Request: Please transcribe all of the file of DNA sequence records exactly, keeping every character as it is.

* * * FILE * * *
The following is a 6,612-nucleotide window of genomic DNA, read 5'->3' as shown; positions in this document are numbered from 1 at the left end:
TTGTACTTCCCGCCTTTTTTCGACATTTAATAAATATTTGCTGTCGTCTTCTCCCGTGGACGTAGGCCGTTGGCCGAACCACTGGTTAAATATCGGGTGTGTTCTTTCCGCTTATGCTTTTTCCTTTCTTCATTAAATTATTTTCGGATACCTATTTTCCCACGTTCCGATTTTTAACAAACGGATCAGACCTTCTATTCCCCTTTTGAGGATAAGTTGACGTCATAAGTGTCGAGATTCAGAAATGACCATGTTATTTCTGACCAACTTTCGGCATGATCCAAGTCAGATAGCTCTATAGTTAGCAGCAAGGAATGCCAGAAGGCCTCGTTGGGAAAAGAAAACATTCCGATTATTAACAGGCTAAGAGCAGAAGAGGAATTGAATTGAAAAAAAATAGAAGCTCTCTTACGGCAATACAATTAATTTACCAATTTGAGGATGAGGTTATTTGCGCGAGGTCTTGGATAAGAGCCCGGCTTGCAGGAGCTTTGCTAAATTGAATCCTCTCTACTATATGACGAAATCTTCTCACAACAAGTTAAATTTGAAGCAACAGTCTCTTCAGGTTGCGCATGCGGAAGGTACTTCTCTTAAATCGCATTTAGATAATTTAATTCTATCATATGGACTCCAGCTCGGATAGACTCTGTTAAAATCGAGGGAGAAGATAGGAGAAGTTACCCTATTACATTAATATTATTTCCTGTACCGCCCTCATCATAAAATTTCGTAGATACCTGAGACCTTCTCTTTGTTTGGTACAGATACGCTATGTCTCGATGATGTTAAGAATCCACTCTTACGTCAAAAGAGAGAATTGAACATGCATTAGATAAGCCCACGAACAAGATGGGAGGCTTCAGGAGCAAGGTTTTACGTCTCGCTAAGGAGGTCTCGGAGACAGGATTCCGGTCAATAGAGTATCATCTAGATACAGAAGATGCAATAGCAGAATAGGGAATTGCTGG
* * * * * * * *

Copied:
The following is a 6,612-nucleotide window of genomic DNA, read 5'->3' as shown; positions in this document are numbered from 1 at the left end:
TTGTACTTCCCGCCTTTTTTCGACATTTAATAAATATTTGCTGTCGTCTTCTCCCGTGGACGTAGGCCGTTGGCCGAACCACTGGTTAAATATCGGGTGTGTTCTTTCCGCTTATGCTTTTTCCTTTCTTCATTAAATTATTTTCGGATACCTATTTTCCCACGTTCCGATTTTTAACAAACGGATCAGACCTTCTATTCCCCTTTTGAGGATAAGTTGACGTCATAAGTGTCGAGATTCAGAAATGACCATGTTATTTCTGACCAACTTTCGGCATGATCCAAGTCAGATAGCTCTATAGTTAGCAGCAAGGAATGCCAGAAGGCCTCGTTGGGAAAAGAAAACATTCCGATTATTAACAGGCTAAGAGCAGAAGAGGAATTGAATTGAAAAAAAATAGAAGCTCTCTTACGGCAATACAATTAATTTACCAATTTGAGGATGAGGTTATTTGCGCGAGGTCTTGGATAAGAGCCCGGCTTGCAGGAGCTTTGCTAAATTGAATCCTCTCTACTATATGACGAAATCTTCTCACAACAAGTTAAATTTGAAGCAACAGTCTCTTCAGGTTGCGCATGCGGAAGGTACTTCTCTTAAATCGCATTTAGATAATTTAATTCTATCATATGGACTCCAGCTCGGATAGACTCTGTTAAAATCGAGGGAGAAGATAGGAGAAGTTACCCTATTACATTAATATTATTTCCTGTACCGCCCTCATCATAAAATTTCGTAGATACCTGAGACCTTCTCTTTGTTTGGTACAGATACGCTATGTCTCGATGATGTTAAGAATCCACTCTTACGTCAAAAGAGAGAATTGAACATGCATTAGATAAGCCCACGAACAAGATGGGAGGCTTCAGGAGCAAGGTTTTACGTCTCGCTAAGGAGGTCTCGGAGACAGGATTCCGGTCAATAGAGTATCATCTAGATACAGAAGATGCAATAGCAGAATAGGGAATTGCTGG